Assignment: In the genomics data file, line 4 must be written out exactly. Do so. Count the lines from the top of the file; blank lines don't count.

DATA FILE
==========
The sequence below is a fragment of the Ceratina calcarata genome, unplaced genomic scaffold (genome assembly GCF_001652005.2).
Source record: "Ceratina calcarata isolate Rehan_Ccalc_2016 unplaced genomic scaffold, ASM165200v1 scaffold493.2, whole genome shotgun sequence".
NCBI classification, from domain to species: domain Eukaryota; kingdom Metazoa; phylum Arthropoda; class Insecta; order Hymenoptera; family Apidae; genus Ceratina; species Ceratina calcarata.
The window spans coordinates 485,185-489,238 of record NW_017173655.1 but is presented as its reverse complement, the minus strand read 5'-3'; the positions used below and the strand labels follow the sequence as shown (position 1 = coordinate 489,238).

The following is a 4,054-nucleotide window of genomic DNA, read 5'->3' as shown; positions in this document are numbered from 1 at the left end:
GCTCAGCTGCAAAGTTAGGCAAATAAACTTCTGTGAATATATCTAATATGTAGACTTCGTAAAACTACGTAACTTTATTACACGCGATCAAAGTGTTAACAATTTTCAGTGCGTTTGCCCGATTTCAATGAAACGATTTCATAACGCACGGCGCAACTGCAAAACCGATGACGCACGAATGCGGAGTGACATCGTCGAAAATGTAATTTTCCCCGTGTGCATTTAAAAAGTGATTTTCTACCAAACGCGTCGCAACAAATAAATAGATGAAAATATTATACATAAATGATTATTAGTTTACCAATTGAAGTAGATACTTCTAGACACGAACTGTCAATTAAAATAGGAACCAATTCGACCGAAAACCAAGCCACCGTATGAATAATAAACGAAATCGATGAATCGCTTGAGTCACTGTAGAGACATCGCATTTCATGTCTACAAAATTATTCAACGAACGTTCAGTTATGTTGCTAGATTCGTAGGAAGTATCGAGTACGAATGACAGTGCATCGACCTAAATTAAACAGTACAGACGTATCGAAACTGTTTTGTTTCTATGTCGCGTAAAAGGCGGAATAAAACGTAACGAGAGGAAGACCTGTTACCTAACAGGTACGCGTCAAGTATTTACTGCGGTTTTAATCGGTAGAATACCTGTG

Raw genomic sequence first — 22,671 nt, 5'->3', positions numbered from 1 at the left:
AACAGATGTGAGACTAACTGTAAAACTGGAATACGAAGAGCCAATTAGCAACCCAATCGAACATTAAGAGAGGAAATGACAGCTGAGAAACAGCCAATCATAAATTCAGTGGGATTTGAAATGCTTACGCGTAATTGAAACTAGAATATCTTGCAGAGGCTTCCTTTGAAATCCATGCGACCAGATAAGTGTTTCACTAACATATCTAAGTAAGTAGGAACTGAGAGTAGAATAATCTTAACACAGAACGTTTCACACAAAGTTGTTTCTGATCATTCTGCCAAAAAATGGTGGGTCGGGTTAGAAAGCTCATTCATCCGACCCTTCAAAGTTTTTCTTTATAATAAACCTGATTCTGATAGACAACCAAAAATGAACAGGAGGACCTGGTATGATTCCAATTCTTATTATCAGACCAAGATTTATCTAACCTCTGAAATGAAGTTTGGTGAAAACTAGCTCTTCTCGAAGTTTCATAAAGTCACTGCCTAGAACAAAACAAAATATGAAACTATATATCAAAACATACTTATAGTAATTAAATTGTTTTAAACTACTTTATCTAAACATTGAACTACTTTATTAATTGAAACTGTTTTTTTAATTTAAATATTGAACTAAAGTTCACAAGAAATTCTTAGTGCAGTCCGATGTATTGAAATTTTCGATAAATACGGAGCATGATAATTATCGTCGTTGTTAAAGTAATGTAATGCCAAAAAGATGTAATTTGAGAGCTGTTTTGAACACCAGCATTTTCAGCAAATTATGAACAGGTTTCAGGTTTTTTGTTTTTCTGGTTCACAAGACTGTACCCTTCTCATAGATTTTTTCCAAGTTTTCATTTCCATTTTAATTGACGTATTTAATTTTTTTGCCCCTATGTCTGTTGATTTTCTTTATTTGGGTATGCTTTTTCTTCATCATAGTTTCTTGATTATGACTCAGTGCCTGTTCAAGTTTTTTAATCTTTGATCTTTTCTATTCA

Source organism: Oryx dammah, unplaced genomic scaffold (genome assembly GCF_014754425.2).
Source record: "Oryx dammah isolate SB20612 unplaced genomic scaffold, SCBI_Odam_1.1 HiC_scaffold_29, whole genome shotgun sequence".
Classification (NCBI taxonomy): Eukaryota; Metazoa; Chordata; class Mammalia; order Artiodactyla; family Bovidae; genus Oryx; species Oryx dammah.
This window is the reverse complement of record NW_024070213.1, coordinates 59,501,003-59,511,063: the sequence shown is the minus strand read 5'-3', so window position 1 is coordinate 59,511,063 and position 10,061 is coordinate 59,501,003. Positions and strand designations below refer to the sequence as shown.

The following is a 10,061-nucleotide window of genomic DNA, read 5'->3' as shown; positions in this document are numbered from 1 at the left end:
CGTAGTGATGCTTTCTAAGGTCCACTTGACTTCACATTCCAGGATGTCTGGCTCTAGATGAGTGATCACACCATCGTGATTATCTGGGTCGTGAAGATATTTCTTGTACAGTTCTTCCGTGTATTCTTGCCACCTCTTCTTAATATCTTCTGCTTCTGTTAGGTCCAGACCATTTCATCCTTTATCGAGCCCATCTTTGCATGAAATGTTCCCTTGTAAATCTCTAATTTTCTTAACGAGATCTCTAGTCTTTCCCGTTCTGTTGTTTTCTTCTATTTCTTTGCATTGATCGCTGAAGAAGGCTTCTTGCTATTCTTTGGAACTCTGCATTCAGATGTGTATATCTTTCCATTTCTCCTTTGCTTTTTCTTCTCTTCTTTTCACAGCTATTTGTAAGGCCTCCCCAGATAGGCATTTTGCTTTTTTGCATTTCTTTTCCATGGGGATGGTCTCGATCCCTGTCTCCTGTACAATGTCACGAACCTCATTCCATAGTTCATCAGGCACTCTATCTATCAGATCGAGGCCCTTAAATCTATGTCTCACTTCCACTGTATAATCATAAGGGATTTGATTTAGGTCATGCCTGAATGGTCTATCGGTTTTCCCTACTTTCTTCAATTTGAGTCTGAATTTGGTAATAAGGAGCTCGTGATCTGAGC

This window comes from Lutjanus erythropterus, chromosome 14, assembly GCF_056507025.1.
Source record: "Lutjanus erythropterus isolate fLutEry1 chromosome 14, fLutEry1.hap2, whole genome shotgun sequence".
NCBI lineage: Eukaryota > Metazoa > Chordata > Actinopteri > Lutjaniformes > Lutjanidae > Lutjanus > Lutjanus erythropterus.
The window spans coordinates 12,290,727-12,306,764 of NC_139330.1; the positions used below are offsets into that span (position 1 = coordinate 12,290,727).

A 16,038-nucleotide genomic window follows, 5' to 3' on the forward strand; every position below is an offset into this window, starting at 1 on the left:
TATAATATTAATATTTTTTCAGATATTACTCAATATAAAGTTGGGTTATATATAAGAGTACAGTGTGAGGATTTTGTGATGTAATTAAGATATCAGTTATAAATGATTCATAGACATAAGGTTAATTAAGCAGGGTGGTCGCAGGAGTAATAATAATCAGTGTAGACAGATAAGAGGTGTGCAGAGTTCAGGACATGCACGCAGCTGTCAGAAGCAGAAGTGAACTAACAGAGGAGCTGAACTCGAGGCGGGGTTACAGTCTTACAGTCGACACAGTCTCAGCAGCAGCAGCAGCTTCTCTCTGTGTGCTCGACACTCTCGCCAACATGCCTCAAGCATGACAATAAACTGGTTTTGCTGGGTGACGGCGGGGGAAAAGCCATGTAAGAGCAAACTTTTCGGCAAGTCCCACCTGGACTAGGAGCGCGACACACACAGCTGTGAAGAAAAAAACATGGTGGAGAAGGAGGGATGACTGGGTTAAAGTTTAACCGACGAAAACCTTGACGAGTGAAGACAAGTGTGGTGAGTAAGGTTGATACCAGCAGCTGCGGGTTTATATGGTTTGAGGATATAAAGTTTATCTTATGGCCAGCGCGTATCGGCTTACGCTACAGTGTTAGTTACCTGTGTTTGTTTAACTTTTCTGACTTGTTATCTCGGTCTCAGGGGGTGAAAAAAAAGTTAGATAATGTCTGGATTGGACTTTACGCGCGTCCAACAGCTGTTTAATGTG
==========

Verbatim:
The window spans coordinates 485,185-489,238 of record NW_017173655.1 but is presented as its reverse complement, the minus strand read 5'-3'; the positions used below and the strand labels follow the sequence as shown (position 1 = coordinate 489,238).